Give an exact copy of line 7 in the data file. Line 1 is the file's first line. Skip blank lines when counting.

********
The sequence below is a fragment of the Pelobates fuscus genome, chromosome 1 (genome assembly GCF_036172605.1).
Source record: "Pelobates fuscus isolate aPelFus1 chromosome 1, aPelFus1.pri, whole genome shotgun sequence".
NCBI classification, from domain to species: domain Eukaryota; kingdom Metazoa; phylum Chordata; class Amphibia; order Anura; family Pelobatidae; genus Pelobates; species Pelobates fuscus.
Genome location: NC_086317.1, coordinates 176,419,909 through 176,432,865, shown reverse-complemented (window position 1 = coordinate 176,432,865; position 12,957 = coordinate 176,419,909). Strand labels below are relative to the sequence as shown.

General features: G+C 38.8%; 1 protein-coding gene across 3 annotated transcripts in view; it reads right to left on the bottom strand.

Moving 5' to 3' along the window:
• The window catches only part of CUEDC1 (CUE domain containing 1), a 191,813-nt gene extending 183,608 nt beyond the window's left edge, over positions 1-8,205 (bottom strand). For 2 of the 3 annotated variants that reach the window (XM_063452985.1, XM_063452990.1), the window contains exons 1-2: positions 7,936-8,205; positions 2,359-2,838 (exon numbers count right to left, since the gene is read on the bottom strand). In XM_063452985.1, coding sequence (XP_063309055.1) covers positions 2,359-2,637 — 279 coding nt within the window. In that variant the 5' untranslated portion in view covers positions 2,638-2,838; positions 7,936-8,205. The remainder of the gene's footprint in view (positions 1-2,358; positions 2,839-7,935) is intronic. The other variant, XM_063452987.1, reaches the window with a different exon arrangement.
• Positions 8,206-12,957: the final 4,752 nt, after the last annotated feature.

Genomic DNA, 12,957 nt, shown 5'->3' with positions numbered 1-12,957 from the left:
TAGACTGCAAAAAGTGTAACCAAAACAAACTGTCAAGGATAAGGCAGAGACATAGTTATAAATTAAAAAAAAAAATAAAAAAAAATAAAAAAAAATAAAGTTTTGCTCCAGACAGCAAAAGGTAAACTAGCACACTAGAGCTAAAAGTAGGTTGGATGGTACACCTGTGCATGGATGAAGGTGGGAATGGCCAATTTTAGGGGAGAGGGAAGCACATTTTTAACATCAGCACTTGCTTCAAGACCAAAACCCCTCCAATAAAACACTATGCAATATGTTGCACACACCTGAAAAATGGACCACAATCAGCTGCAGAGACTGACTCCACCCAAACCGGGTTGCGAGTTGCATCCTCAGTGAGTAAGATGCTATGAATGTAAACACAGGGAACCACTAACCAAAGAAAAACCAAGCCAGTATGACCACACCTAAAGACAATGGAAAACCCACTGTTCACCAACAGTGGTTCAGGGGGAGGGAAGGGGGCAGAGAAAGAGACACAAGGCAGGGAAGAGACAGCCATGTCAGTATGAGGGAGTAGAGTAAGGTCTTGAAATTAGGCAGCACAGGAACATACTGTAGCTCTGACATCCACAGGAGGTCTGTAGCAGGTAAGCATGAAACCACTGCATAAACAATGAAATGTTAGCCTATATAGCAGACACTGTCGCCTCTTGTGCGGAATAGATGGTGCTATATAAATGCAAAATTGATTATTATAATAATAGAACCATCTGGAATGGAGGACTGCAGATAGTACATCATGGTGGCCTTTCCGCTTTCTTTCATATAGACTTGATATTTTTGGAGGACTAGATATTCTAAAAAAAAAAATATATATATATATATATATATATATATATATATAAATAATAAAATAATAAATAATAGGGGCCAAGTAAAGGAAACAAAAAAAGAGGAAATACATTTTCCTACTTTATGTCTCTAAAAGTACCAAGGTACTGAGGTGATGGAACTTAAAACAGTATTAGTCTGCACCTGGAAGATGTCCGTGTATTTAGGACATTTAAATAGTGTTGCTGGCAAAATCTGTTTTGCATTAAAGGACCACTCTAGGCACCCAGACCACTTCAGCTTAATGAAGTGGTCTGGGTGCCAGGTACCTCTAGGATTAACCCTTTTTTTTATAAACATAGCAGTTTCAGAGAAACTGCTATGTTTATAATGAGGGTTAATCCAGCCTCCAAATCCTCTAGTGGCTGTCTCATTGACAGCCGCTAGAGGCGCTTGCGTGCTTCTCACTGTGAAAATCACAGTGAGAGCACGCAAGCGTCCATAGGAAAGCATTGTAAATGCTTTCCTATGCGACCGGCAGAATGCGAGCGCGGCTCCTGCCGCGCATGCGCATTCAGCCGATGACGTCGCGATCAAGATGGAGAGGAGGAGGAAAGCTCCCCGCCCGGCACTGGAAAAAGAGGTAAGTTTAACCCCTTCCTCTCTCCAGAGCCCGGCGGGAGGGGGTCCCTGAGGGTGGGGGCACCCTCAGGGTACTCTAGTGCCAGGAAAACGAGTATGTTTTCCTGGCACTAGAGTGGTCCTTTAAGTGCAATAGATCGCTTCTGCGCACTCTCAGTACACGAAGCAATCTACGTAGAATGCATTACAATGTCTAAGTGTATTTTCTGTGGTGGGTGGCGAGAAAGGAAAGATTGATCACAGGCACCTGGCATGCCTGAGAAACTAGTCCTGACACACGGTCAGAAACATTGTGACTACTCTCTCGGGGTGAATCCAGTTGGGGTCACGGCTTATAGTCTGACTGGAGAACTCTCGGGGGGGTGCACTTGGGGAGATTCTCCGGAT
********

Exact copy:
• The window catches only part of CUEDC1 (CUE domain containing 1), a 191,813-nt gene extending 183,608 nt beyond the window's left edge, over positions 1-8,205 (bottom strand). For 2 of the 3 annotated variants that reach the window (XM_063452985.1, XM_063452990.1), the window contains exons 1-2: positions 7,936-8,205; positions 2,359-2,838 (exon numbers count right to left, since the gene is read on the bottom strand). In XM_063452985.1, coding sequence (XP_063309055.1) covers positions 2,359-2,637 — 279 coding nt within the window. In that variant the 5' untranslated portion in view covers positions 2,638-2,838; positions 7,936-8,205. The remainder of the gene's footprint in view (positions 1-2,358; positions 2,839-7,935) is intronic. The other variant, XM_063452987.1, reaches the window with a different exon arrangement.